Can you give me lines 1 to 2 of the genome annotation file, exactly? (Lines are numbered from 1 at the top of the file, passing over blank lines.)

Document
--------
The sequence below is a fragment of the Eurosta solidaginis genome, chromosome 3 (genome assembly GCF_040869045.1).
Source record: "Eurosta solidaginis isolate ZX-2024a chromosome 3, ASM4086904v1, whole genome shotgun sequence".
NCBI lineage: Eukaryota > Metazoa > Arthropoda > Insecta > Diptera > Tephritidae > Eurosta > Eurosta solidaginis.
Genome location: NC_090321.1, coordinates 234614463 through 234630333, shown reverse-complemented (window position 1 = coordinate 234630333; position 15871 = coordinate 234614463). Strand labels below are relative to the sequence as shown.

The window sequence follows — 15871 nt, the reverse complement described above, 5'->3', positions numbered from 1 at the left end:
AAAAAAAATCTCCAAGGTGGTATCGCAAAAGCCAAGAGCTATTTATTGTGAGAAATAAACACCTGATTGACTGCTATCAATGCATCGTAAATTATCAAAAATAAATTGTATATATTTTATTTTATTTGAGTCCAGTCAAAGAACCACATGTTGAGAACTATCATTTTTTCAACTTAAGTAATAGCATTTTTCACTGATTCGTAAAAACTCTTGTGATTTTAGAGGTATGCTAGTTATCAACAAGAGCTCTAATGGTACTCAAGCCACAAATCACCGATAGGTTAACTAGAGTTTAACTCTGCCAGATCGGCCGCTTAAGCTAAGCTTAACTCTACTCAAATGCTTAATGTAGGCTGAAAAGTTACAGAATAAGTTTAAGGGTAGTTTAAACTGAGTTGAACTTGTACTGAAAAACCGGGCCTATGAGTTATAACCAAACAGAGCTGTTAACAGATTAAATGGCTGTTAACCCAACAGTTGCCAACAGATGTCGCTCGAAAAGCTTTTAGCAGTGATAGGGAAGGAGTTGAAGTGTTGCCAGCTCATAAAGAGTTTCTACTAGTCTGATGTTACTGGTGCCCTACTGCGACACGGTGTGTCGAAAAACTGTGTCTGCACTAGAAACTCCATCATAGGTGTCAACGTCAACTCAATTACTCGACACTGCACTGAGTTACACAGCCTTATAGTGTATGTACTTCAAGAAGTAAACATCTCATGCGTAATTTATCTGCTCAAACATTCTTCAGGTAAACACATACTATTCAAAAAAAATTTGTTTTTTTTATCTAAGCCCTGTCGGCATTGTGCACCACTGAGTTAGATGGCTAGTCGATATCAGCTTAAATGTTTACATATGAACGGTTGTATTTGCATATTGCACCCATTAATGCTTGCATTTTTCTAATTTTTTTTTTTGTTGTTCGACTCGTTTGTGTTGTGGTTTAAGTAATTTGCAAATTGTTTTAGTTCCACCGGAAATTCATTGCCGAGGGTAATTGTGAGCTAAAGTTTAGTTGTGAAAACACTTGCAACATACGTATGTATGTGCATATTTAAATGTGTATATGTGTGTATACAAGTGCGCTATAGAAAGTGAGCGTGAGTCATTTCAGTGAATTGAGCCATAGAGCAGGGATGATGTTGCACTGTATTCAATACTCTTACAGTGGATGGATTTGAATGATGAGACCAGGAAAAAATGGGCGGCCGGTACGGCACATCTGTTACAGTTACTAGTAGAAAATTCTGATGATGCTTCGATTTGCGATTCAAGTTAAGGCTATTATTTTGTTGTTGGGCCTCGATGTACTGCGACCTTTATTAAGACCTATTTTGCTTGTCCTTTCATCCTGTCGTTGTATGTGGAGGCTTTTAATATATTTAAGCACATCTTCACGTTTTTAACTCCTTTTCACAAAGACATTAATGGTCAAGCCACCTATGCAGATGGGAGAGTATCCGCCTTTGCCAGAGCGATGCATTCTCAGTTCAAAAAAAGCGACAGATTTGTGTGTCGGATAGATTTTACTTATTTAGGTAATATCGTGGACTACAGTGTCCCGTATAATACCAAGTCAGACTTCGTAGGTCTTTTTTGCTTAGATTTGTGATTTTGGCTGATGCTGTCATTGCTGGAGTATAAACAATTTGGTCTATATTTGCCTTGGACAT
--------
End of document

The sequence below is a fragment of the Eurosta solidaginis genome, chromosome 3 (genome assembly GCF_040869045.1).
Source record: "Eurosta solidaginis isolate ZX-2024a chromosome 3, ASM4086904v1, whole genome shotgun sequence".